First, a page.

Options for Backing Up Your Data. Which is Best?
by Thomas Habek, on Mar 2, 2017 11:00:00 AM
It’s every business owner’s worst nightmare; they wake up to find out that their entire data infrastructure has been wiped out by some unexpected natural disaster or hacking attack. The only way to guarantee that your business’s future remains intact is to have some sort of data backup and recovery system, just in case of the worst. There are many different options for backing up your data. However, if you’re unfamiliar with data backup solutions, you might not know where to start. We’ve outlined several options that your business has, as well as which ones are the superior choice.
Local Data Backup
Most organizations will immediately think of local data backup as their first option. While it’s a great way to avoid the risks of not having any data backup at all, keep in mind that it’s far from the ideal solution. Two types of local data backup solutions are magnetic tape and external hard drives. These allow you to keep a copy of your business’s data on-site in the event of a disaster, but it’s not a guarantee if you want to ensure the recovery of your data.
Imagine for a moment that your business was struck by a disaster so great that it eliminated pretty much everything that your organization had stored in your office. Fires, earthquakes, tornadoes, or floods all have this destructive capability. If this were to happen, your organization would be left without a trace of data to restore. Furthermore, you also run the risk of malware infections, user error, or hardware failure when hosting your data backups on-site.
So… what’s the next best thing?
The next logical step would be to host your data off-site, and the cloud allows for just that. If your in-house infrastructure were to be rendered obsolete or incapacitated by some sort of disaster, you could restore your data quickly and efficiently through the use of a cloud backup and restoration process. Plus, you can forget about the potential user error that could arise from having to set and restore through tape backups manually.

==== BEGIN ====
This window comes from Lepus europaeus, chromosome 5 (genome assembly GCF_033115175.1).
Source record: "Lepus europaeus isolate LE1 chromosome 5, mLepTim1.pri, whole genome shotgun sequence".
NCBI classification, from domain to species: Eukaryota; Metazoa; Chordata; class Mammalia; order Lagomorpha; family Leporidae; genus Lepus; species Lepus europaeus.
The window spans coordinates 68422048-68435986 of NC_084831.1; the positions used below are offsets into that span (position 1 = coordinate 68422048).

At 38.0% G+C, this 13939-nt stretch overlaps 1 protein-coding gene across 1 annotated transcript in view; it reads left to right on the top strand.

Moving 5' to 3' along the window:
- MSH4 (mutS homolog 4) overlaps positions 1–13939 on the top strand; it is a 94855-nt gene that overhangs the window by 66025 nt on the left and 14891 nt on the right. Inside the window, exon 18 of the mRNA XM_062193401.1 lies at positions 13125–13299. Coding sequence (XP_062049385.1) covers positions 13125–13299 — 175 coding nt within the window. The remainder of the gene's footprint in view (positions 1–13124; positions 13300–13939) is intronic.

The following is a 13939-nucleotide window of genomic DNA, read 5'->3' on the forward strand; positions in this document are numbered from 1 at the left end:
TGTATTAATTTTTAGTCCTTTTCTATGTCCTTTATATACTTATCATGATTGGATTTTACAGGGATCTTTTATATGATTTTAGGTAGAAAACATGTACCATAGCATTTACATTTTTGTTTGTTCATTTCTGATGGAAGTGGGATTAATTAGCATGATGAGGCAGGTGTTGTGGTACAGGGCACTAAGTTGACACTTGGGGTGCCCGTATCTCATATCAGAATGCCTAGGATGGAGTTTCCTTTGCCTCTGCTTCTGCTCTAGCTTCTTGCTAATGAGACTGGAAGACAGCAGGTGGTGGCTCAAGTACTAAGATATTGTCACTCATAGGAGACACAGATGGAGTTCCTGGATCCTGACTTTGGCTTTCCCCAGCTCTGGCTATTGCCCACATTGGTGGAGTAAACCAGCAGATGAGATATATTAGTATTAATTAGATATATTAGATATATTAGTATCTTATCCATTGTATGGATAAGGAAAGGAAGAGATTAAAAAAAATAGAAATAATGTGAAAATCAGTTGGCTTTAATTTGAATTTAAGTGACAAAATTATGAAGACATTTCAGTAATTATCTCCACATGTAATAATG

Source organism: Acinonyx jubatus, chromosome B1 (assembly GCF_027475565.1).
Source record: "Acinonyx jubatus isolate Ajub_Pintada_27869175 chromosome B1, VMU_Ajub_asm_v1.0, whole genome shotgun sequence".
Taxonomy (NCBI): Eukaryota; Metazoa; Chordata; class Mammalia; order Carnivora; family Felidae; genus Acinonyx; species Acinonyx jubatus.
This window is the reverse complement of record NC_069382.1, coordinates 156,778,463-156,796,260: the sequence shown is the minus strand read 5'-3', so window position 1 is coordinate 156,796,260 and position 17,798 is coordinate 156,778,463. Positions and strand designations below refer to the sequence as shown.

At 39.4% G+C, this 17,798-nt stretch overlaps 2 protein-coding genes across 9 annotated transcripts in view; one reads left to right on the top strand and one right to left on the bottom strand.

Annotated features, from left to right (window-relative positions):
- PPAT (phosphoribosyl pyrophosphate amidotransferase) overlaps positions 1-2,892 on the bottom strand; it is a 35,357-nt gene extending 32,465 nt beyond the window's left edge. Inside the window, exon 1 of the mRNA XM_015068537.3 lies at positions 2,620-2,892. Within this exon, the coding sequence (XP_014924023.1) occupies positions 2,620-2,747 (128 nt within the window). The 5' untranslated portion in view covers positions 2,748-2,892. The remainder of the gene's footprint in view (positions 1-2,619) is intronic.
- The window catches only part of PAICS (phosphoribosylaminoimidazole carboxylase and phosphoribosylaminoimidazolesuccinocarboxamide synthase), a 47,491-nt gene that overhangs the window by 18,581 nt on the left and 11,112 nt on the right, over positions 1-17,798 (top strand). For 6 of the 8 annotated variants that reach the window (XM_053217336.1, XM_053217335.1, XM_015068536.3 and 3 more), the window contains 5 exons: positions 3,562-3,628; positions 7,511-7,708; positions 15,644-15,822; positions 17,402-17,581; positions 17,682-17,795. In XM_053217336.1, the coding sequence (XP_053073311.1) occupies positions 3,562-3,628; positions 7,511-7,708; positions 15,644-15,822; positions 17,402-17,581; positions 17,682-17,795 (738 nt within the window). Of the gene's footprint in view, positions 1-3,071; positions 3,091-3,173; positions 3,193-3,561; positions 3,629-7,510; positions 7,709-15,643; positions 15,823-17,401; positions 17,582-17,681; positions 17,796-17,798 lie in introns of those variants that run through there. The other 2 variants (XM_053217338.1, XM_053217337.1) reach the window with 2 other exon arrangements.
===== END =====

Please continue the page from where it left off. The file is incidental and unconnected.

Multiple Data Center Backups
Before going all-in on a cloud-based backup, you should ask them how many data centers that they use to store your data. Ultimately, you want your organization’s data to be stored in as many different locations as possible, as this improves the odds that your data can be located and restored. If the data can’t be found in one data center due to some sort of internal problem, you’ll know with certainty that at least one of them has it.
Backup and Disaster Recovery (BDR)
For organizations that are serious about business continuity, an enterprise-level Backup and Disaster Recovery (BDR) solution is the best option to ensure the preservation of your mission-critical assets. BDR works by taking a backup of only files that have been changed since the last backup was taken, which allows it to take multiple backups throughout the workday instead of just one large backup after-hours. These backups are then stored in the cloud for future access.
BDR can also restore directly to a device, or to the BDR hardware itself, depending on just how bad the disaster is. This type of system keeps downtime to a minimum and helps you get back in business as soon as possible following a catastrophe. If you have nothing to restore your data to, a backup device with all of your data can be sent to your office’s location overnight.